The book keeps moving and although there were times when Joan explained an economic practice that I zoned out a bit, I was always avidly listening. I truly liked the characters and thought the plot was well constructed. It is a lengthy read and the author probably could cut some of the writing out, but I did not think he was long winded or overly explicative. I will certainly be looking for more David Liss books in the future.

Tuesday, March 20, 2012

Back to the Blog!

Well it has been ever too long since I last posted. Life gets in the way and I haven't felt much like writing lately, so I have ignored my blog. Well I suppose it's time to start writing about what I've been reading. I'm supposed to be writing this for my own good, so I have a source to look back at when I need recommendations and ideas. Here we go then!!

I've read/listened to two books recently that were not as satisfying as I hoped. Don't you hate it when you're looking forward to reading something and you get all the way through it and think "well I won't remember that one!" Me too. After both these books I had to go back to a classic that I knew wouldn't disappoint and I could breeze through, so I could move onto a new (perhaps risky) read.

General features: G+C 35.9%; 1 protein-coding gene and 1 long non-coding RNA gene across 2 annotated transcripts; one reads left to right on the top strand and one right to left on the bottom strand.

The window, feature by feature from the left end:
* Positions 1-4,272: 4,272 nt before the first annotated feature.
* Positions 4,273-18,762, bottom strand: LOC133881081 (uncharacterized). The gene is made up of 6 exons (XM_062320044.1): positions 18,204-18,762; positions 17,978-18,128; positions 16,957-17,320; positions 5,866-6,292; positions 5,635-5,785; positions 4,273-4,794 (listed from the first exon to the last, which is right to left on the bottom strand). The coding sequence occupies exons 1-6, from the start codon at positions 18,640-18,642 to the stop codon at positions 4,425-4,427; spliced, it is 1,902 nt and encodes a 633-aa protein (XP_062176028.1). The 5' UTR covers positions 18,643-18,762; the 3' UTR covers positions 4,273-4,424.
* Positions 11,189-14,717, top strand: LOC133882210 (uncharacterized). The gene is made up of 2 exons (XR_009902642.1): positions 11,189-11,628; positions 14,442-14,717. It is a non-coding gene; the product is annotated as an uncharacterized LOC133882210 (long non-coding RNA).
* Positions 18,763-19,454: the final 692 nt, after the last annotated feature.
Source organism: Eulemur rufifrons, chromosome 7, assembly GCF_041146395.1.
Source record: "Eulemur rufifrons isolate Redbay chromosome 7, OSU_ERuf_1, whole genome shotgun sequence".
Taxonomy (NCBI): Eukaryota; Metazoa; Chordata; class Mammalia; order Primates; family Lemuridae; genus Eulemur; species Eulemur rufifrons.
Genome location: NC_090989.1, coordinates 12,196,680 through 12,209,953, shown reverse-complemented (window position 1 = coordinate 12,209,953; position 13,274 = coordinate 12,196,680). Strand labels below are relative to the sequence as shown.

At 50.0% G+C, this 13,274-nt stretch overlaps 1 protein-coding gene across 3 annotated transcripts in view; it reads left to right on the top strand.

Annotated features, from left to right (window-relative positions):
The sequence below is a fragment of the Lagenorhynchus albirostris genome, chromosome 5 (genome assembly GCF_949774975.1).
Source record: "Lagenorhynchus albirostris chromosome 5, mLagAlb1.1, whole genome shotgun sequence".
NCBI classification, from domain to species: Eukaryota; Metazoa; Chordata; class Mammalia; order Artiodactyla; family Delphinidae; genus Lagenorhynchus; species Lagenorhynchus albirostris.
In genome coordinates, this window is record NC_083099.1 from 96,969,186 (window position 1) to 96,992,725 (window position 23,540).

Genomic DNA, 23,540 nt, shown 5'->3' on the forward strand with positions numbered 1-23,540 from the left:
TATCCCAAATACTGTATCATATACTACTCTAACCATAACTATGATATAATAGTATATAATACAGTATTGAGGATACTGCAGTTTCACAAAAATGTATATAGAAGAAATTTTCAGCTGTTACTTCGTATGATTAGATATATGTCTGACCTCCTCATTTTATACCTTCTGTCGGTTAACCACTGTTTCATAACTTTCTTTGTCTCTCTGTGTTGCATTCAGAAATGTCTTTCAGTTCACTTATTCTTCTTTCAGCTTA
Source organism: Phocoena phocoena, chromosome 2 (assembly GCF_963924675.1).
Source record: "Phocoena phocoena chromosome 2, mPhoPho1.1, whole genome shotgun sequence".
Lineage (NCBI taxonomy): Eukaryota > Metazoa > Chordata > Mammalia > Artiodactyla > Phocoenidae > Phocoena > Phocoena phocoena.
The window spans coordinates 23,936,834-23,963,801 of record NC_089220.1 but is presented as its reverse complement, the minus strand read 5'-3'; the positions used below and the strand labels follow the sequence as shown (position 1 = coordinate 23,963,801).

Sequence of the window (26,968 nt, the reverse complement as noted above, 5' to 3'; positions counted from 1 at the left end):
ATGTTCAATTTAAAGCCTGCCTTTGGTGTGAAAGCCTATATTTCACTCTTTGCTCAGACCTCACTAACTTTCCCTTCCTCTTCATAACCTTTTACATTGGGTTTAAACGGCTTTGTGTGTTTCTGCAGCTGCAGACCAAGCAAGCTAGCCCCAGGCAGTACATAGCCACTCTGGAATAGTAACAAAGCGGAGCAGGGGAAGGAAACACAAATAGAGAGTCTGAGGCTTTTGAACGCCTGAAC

Well book one was Empress Orchid by Anchee Min. I love royal historic novels. They're exotic because of the difference in era, culture, and the royal court. I was so looking forward to the tale of a normal woman who ended up as Empress of China and her climb to power. I don't know much about China and don't often read novels focused on Asia, so this was definitely exotic for me.

This novel starts with Orchid's poor family. Her father, a governor of a poor district, has just died and they can hardly afford to take him to Peking and bury him. The family ends up staying in Peking, and while there, the call comes for all Manchu women with family in the governing class and above can try there luck to become one of the Emperor's brides or a concubine. From here, Orchid makes her way through the process and into the Imperial court where she must seek the Emperor's attention, work her way through the intricacies of court life, and conquer political enemies. On top of all of this, however, Orchid is still a woman, and later a mother, who craves the attention of a man and the love of her child. She wants a life that she gave up, but must try to make the best of a glamorous life that is crumbling apart as China fights off outsiders.